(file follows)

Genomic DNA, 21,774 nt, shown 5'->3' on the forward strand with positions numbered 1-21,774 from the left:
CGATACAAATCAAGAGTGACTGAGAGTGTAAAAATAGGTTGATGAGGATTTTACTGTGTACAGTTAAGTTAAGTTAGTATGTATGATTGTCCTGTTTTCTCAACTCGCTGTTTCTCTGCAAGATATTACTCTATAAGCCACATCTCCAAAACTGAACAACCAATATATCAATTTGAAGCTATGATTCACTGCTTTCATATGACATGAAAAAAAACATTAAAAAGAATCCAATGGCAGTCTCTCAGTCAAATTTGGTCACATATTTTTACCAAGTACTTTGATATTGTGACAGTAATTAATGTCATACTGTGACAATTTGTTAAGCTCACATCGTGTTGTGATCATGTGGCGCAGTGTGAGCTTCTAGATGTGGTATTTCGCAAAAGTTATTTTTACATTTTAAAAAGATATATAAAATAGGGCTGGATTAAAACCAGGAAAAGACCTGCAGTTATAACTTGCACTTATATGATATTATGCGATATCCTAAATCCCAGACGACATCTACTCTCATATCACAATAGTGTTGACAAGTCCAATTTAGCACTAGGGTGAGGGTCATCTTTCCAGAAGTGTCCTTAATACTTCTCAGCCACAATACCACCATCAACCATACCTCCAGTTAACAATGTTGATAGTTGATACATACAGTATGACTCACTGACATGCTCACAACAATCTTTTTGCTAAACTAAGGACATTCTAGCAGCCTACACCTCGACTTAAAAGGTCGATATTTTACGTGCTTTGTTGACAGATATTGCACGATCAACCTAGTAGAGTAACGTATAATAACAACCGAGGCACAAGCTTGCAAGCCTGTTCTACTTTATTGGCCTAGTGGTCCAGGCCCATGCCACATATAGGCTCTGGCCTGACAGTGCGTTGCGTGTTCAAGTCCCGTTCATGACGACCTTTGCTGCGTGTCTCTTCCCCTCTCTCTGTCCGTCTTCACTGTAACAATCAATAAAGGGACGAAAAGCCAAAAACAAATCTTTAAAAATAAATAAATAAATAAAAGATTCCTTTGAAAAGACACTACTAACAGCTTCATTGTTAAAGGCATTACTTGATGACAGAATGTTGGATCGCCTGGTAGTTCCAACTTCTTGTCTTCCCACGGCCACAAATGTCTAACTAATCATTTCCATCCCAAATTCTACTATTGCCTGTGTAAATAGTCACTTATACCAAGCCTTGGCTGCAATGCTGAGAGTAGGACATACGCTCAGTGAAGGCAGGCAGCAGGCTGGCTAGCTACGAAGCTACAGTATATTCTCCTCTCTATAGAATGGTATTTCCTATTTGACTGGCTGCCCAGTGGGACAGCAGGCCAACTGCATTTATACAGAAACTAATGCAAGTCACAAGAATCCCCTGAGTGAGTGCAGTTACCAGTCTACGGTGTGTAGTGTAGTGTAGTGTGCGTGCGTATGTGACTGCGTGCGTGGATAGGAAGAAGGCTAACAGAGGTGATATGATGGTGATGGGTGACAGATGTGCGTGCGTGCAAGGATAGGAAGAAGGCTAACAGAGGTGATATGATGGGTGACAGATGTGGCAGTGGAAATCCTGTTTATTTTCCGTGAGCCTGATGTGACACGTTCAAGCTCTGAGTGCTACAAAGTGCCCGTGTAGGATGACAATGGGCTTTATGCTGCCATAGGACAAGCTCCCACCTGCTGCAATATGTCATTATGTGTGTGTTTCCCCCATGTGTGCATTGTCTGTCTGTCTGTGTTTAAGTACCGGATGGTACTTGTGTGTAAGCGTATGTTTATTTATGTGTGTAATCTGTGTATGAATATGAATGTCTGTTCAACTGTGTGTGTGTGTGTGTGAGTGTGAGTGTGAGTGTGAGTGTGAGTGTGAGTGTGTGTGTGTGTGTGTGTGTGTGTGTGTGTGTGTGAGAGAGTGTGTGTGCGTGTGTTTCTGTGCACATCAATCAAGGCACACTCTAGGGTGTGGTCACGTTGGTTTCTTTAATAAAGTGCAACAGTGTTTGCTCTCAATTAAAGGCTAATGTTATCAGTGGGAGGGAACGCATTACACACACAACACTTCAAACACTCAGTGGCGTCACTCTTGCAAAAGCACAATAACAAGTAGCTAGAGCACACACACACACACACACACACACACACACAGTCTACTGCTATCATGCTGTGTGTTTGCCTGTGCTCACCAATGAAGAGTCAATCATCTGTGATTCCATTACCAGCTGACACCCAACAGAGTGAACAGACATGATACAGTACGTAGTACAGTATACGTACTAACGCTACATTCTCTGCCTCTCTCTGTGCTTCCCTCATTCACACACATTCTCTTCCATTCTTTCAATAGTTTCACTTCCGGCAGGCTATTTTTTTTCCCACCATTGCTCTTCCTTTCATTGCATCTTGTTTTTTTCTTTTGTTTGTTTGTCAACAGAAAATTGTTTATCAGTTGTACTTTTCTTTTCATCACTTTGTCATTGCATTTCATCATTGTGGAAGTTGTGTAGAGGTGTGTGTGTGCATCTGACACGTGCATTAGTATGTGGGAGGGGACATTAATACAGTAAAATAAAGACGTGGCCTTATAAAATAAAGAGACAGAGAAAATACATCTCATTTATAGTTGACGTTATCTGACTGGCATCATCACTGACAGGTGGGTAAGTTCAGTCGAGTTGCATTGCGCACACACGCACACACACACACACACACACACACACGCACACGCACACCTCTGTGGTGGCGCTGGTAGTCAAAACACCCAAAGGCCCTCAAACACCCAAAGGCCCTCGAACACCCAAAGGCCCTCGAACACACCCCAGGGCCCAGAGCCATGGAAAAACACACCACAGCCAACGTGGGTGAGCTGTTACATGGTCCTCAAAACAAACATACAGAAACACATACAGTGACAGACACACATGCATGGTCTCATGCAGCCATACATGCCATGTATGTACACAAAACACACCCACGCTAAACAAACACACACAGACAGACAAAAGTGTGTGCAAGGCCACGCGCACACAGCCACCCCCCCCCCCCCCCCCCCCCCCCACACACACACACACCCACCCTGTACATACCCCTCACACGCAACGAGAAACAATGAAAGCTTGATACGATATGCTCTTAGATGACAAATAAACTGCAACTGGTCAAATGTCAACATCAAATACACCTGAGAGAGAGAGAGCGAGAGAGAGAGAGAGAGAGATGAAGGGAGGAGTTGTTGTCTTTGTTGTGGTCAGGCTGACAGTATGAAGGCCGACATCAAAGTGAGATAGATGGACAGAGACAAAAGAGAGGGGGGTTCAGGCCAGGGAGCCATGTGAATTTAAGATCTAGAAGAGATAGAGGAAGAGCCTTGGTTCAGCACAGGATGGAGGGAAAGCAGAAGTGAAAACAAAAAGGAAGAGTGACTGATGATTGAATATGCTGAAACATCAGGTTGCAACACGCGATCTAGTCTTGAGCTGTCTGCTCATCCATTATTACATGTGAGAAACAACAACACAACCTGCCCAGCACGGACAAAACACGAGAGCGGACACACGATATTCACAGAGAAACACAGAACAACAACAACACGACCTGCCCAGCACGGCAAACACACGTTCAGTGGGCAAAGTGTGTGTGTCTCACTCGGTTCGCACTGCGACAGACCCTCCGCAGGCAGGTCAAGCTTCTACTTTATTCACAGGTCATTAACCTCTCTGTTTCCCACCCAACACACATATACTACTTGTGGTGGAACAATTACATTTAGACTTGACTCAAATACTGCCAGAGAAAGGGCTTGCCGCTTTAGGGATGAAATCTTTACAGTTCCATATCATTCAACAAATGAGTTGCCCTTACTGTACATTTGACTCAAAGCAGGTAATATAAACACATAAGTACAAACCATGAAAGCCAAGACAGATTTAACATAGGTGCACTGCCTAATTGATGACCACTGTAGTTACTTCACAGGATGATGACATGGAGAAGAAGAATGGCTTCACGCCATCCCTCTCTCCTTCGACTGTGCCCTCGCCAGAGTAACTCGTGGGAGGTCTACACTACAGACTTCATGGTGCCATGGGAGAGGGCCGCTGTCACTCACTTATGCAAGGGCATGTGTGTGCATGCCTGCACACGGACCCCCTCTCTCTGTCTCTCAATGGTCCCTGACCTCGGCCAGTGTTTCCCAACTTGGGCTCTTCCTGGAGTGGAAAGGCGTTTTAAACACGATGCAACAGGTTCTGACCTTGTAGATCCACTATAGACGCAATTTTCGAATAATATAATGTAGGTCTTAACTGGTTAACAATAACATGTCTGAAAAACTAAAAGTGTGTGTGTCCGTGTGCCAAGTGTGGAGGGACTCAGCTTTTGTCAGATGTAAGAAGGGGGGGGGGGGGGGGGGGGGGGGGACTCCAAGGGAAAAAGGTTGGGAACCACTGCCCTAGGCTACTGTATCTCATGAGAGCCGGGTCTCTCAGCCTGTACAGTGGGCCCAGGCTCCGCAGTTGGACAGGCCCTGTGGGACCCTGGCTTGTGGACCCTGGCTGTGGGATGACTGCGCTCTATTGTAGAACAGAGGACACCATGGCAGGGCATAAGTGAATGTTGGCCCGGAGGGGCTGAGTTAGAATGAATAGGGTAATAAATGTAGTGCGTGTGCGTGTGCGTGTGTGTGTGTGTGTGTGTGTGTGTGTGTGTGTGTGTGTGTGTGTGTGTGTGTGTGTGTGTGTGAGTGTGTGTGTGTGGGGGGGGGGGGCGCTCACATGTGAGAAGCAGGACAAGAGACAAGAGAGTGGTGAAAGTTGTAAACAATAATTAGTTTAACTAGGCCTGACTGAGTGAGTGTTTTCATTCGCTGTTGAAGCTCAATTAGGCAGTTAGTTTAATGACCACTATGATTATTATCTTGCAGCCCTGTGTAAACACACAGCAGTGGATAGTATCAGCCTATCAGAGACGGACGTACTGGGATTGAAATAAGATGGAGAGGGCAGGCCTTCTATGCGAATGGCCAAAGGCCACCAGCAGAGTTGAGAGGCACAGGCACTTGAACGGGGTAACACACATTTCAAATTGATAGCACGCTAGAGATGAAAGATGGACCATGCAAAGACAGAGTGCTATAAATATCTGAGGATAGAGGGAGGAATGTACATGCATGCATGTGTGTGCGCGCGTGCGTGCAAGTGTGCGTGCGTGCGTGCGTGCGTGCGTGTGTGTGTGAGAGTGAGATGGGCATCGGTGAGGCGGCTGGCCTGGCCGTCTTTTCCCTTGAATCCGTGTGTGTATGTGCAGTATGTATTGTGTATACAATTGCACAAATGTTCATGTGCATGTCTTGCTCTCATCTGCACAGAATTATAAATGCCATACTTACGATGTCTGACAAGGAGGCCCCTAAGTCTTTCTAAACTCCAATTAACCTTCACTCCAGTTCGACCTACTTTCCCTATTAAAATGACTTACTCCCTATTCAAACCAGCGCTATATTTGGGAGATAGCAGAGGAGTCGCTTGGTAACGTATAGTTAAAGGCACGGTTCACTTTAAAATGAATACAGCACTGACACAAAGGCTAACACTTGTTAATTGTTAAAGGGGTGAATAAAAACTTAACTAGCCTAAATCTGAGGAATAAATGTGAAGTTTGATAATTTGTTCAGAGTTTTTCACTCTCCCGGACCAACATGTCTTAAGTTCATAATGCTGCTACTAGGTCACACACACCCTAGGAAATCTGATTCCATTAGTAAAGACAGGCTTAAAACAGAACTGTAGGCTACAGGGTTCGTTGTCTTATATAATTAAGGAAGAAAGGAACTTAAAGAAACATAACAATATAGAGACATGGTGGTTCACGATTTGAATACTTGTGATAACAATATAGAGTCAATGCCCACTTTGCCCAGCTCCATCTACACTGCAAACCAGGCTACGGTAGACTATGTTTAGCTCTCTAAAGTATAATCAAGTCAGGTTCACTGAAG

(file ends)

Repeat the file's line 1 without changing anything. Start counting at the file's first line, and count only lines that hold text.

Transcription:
Genomic DNA, 21,774 nt, shown 5'->3' on the forward strand with positions numbered 1-21,774 from the left: